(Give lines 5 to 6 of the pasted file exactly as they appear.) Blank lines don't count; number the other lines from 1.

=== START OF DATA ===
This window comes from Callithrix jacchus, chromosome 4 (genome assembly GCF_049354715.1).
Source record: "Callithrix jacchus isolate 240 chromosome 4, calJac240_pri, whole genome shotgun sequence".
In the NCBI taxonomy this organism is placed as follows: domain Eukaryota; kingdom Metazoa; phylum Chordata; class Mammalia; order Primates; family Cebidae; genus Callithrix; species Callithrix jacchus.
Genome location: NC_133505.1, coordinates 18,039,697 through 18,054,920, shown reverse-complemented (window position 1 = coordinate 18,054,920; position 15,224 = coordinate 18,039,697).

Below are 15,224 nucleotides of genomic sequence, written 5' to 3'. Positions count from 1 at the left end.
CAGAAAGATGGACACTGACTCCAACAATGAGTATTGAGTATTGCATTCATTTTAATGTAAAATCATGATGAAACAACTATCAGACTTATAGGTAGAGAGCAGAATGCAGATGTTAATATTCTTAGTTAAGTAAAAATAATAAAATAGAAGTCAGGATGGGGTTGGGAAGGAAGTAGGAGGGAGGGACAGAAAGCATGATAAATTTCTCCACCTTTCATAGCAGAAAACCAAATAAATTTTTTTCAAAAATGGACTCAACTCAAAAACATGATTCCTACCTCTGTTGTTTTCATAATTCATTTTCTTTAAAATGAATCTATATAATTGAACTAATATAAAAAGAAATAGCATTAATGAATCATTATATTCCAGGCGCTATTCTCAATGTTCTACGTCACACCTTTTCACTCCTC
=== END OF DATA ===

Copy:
Below are 15,224 nucleotides of genomic sequence, written 5' to 3'. Positions count from 1 at the left end.
CAGAAAGATGGACACTGACTCCAACAATGAGTATTGAGTATTGCATTCATTTTAATGTAAAATCATGATGAAACAACTATCAGACTTATAGGTAGAGAGCAGAATGCAGATGTTAATATTCTTAGTTAAGTAAAAATAATAAAATAGAAGTCAGGATGGGGTTGGGAAGGAAGTAGGAGGGAGGGACAGAAAGCATGATAAATTTCTCCACCTTTCATAGCAGAAAACCAAATAAATTTTTTTCAAAAATGGACTCAACTCAAAAACATGATTCCTACCTCTGTTGTTTTCATAATTCATTTTCTTTAAAATGAATCTATATAATTGAACTAATATAAAAAGAAATAGCATTAATGAATCATTATATTCCAGGCGCTATTCTCAATGTTCTACGTCACACCTTTTCACTCCTC